AP Redundancy

What happens if our AP looses connection to our WLC? In this lesson, we’ll be taking a look at how we can configure our APs to failover to additional controllers.

Exam Topic

4.0 WLAN High Availability
 4.2 Design high availability for APs
  4.2.b Fall-back (assigning primary, secondary, and tertiary)

Video Overview

AP Redundancy Overview

We’ll start this lesson by taking a look at an example topology below.

AP Redundancy Overview

Here we’ve got 10 APs associated to a single WLC; MN-WLC01.

What would happen if MN-WLC01 failed? Chances are, our APs would fail along with it.

Our APs wouldn’t be able to authenticate clients using RADIUS or provide a splash page hosted on the controller to guests.

AP Redundancy Additional Controller

Let’s imagine we now purchase an addition WLC to improve redundancy; MN-WLC02.

How would our APs associate to MN-WLC02 if MN-WLC01 failed?

It could go through the AP discovery phase to detect another WLC using methods like;

  • Layer 3 broadcast.
  • DHCP (Option 43).
  • DNS.
AP Searching for WLC

There’s one problem with this method though… Our APs would be disconnected from a controller for a significant amount of time whilst they discover and join a new WLC. This doesn’t seem very efficient? How can we approve this?

To combat this and reduce the amount of time it takes our APs to failover to another controller, we can prime them with additional controllers. What we’re doing is telling the AP which controller to associate to if its primary becomes unavailable.

We can configure up to three controllers on each AP:

  • Primary.
  • Secondary.
  • Tertiary.

These controllers are then saved in non-volatile memory so that they’re saved and remembered after a reboot or power failure.

AP Failover CAPWAP Tunnels

Our APs will then build CAPWAP tunnels to each of the controllers that have been primed. The AP however will only associate to a single WLC.

The CAPWAP tunnels that are built with the other primed controllers are then pre-constructed should the AP need to associate to the controller. This drastically reduced the time taken for the AP to failover to the secondary controller.

AP Failover CAPWAP Primary Failed

To provide some context, MN-WLC01 has now failed. As our AP has been primed with a secondary controller, it uses the pre-built CAPWAP tunnel to associate to MN-WLC02.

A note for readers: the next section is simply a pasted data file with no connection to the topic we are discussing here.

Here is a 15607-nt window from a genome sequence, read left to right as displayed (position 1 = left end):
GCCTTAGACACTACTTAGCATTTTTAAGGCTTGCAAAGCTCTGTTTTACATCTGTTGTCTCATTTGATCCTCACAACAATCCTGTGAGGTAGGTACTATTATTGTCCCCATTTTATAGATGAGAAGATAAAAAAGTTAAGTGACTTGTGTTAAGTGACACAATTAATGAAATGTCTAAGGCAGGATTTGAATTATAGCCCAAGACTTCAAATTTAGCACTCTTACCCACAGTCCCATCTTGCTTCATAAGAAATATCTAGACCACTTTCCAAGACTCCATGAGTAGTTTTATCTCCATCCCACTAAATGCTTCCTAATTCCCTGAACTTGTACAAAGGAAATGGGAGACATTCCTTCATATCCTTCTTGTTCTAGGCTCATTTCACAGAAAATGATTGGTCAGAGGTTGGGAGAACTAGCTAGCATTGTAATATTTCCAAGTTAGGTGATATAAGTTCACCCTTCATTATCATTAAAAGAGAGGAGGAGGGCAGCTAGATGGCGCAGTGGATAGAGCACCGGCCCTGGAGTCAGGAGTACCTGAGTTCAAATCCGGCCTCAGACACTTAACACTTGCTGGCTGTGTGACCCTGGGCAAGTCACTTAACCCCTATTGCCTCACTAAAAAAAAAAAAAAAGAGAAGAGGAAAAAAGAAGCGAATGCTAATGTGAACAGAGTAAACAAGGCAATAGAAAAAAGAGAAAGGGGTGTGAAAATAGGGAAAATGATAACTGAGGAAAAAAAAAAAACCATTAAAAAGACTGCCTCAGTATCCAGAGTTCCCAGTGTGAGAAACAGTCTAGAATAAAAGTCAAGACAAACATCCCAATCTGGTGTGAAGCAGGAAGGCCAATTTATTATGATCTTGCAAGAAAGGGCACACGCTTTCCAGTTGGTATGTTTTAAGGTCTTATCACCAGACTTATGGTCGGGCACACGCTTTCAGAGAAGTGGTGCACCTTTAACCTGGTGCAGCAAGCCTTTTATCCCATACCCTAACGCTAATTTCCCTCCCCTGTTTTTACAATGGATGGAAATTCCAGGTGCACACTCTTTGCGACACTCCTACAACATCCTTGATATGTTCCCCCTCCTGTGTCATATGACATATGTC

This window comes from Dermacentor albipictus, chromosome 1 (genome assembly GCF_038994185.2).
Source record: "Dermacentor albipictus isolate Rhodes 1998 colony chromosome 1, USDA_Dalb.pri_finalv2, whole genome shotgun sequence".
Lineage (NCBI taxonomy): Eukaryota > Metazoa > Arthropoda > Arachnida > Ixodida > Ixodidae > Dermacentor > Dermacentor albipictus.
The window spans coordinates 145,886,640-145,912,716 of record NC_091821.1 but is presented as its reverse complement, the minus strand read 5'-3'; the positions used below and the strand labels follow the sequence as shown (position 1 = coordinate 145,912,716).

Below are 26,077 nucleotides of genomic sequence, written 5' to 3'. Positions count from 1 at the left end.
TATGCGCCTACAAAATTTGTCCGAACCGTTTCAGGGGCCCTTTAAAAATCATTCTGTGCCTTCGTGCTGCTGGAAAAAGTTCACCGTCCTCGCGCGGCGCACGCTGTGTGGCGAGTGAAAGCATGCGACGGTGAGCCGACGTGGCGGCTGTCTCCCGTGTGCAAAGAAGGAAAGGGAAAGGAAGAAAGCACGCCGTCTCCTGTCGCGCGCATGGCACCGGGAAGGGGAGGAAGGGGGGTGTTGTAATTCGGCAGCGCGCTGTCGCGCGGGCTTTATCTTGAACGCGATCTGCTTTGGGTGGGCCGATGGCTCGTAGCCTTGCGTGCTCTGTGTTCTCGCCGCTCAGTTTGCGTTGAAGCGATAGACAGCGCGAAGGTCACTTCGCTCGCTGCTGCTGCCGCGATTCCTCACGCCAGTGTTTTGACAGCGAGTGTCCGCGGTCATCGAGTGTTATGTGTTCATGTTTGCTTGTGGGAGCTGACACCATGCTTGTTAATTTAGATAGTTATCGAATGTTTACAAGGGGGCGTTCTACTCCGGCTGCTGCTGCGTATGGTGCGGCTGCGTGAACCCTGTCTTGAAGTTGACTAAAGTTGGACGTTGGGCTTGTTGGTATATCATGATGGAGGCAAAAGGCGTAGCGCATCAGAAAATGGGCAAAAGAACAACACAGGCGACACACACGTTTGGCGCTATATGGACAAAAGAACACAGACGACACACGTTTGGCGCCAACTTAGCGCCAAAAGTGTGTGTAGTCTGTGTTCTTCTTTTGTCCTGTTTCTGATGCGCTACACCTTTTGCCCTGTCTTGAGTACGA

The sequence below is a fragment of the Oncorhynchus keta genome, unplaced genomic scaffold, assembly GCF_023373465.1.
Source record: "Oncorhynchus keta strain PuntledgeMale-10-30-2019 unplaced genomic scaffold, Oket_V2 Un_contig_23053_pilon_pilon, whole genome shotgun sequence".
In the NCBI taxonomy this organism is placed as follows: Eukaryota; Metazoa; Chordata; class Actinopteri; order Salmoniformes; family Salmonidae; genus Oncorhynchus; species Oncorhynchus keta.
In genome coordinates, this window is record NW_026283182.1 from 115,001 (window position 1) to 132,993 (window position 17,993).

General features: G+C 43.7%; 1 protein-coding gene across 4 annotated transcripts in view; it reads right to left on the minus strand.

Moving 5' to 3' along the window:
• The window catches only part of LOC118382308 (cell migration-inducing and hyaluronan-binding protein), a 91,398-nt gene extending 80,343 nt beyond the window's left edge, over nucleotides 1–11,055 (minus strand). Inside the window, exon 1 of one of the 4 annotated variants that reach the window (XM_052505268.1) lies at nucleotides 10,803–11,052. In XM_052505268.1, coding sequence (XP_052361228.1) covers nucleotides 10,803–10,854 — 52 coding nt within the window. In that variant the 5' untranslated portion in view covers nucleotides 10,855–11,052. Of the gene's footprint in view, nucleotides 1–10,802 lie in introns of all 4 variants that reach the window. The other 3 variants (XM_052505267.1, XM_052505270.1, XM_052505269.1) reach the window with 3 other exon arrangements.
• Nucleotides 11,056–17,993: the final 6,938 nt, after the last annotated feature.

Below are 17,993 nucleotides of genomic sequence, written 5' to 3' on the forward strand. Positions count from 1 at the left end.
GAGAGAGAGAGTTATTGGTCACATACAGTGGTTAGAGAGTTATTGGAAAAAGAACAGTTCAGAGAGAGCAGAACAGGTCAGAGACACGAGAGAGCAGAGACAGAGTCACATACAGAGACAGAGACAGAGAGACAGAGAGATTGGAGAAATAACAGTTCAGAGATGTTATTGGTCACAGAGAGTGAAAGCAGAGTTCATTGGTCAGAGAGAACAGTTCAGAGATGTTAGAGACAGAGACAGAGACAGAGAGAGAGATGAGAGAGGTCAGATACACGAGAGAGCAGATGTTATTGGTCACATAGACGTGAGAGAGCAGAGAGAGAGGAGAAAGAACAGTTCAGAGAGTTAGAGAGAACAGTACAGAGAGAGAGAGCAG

AP Redundancy Configuration

Now that we’ve got an understanding of how we can prime APs to provide high availability, let’s look how we prime our APs. In this example we’ll be using AireOS.

There’s two methods of applying the configuration to our APs:

  • Globally.
  • Per AP.

For our configuration, I’ll be using the same topology that we’ve used throughout this lesson. For reference, the topology can be seen below.

AP Failover CAPWAP Tunnels

Per AP Configuration:

1. Navigate to Access Point configuration.

To begin with, we’ll navigate to the AP configuration section of our wireless controller. This can be found by navigating to:

WIRELESS > Access Points > All APs

AP Configuration

2. Select the AP to configure.

We’ll then select the AP that we want to apply the required configuration to. In this example, I’ll be applying the configuration to MN-AP01.

Select AP

3. Apply AP Redundancy configuration.

Finally, we need to navigate to the High Availability tab. We then have the ability to configure our Primary, Secondary and Tertiary Controllers.

In my example, MN-WLC01 is configured as the primary and MN-WLC02 as the secondary.

Applying AP Redundancy Configuration

Global Configuration:

1. Navigate to Access Point Global Configuration.

We’ll start by navigating to the global configuration of our APs. This can be found by navigating to:

WIRELESS > Access Points > Global Configuration

Cisco WLC Global AP Overview

2. Applying Configuration.

Finally, we can then apply the configuration to our APs. In this example, I’ll set the primary controller as MN-WLC01 ( The secondary controller will then be set as MN-WLC02 (

Cisco WLC Global AP Configuration